Faiz Siddiqui, The Washington Post Published 6:16 pm PDT, Friday, September 27, 2019 SAN FRANCISCO – A judge ruled Friday that Tesla and its chief executive, Elon Musk, broke federal labor law by targeting union activity, the latest in a series of stinging rebukes to the electronic vehicle company. The violations included a 2018 tweet from Musk’s personal account that said nothing was stopping employees from voting, “but why pay union dues & give up stock options for nothing? Our safety record is 2X better than when plant was UAW & everybody already gets healthcare.” Tesla also introduced rules requiring permission for the distribution of union pamphlets and other materials in addition to threatening the loss of stock options if unionization occurred. The company also told employees that it would be “futile” to unionize because they would lack a voice, according to the ruling. Those constituted “unfair labor practices” under the National Labor Relations Act, ruled administrative law judge Amita Baman Tracy. It’s not the first time Musk has gotten in trouble for his tweets. Last year, he ended up in a dispute with the Securities and Exchange Commission over a tweet by Musk saying he had “funding secured” to take… Read full this story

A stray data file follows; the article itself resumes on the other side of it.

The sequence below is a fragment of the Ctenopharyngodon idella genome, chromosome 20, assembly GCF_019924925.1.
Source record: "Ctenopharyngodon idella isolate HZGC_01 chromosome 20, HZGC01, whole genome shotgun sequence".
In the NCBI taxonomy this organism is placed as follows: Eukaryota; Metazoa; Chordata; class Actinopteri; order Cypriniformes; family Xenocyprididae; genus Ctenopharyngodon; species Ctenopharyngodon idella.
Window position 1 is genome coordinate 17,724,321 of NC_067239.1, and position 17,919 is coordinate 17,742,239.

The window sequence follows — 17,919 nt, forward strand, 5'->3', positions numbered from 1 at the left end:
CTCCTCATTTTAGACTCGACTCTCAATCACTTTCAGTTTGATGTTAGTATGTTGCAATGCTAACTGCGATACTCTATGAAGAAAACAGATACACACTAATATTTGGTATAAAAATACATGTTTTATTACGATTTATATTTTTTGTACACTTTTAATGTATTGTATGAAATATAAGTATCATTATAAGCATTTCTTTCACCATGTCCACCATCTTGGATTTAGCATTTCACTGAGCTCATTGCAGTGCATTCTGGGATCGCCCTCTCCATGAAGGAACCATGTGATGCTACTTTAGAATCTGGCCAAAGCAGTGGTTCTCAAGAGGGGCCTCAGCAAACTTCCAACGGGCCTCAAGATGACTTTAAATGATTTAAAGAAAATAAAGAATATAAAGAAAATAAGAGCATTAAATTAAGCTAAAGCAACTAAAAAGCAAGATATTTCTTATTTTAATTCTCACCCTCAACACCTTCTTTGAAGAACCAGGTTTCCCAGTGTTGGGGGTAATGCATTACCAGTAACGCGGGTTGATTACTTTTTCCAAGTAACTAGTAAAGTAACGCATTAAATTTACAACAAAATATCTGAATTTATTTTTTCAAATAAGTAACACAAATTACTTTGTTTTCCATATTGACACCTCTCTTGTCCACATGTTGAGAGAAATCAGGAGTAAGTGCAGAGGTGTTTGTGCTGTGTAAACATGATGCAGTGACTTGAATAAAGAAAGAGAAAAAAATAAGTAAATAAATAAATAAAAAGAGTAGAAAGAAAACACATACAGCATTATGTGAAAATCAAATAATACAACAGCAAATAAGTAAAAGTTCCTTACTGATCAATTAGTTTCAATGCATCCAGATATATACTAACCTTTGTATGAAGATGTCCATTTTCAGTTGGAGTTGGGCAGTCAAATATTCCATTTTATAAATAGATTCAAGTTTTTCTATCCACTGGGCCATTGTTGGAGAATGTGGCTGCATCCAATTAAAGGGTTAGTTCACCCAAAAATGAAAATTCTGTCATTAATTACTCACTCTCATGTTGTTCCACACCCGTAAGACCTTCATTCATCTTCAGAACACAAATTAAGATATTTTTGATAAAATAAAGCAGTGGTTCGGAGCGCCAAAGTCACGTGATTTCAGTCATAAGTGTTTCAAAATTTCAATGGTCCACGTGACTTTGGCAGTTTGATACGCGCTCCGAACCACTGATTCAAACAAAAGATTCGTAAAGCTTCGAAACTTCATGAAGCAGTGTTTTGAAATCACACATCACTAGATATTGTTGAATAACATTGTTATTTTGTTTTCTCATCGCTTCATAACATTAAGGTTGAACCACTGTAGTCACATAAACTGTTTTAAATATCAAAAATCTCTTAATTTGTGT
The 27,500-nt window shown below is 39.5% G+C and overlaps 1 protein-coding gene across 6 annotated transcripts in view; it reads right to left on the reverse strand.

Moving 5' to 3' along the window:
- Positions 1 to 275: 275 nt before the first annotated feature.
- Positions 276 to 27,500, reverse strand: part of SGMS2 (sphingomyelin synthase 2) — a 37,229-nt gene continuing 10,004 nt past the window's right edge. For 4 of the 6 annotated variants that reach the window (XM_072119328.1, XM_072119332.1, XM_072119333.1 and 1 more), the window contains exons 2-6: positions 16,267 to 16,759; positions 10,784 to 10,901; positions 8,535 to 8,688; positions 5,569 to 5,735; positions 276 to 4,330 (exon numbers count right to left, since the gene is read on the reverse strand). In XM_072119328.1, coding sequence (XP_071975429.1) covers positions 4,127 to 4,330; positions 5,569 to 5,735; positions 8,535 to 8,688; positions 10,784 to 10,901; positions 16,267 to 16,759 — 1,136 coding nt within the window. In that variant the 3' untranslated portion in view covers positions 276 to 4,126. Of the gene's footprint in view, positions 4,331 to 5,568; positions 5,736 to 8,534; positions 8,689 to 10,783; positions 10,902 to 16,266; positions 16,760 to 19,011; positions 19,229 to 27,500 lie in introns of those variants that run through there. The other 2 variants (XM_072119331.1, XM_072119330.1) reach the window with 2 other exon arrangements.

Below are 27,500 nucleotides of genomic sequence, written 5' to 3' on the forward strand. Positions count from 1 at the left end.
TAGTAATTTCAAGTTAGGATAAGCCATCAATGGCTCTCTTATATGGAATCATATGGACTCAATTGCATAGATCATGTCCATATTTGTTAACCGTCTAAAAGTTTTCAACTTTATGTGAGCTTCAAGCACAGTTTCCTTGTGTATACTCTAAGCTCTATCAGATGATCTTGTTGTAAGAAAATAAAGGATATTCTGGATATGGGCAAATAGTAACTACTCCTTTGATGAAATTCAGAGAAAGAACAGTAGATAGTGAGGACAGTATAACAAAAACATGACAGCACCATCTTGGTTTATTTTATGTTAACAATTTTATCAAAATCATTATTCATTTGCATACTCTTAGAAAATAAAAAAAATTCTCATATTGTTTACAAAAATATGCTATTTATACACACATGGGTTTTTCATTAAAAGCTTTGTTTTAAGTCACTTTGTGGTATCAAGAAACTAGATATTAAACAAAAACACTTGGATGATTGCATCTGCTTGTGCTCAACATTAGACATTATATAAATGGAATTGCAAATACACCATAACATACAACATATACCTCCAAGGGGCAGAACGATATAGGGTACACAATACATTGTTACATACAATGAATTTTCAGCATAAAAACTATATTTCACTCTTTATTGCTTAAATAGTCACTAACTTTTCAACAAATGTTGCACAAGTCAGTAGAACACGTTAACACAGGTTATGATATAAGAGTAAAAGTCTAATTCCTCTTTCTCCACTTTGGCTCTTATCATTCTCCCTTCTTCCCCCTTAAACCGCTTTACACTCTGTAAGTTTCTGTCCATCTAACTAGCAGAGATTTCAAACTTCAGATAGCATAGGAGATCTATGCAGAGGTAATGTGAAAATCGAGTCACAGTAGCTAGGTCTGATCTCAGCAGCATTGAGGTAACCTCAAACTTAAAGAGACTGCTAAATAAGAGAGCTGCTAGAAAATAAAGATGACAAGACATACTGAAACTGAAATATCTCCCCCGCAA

- Tesla CEO Elon Musk addresses autopilot system safety concerns: "We'll never be perfect"
- Elon Musk says Tesla is aiming to manufacture 6,000 Model 3 units per week by July
- 7 tips on how to be productive from Elon Musk
- Elon Musk admits relying too much on robots a mistake of Tesla
- Tesla Switching To 24/7 Shifts To Push For 6,000 Model 3s Per Week By June, Elon Musk Says
- Tesla fatal Model X crash: Federal agency disputes company’s statement on probe
- BAE Australian CEO Gabby Costigan on defence, Elon Musk and women soldiers
- Overrated Human Elon Musk Says 'Humans are Underrated'
- Elon Musk Says He's Sold 10,000 Flamethrowers Through His Boring Co. Website
- Elon Musk Just Yelled 'SHAME' At A Bunch Of Journalists
Tesla and CEO Elon Musk violated federal labor law, judge rules have 313 words, post on www.sfgate.com at September 27, 2019. This is cached page on Law Breaking News. If you want remove this page, please contact us.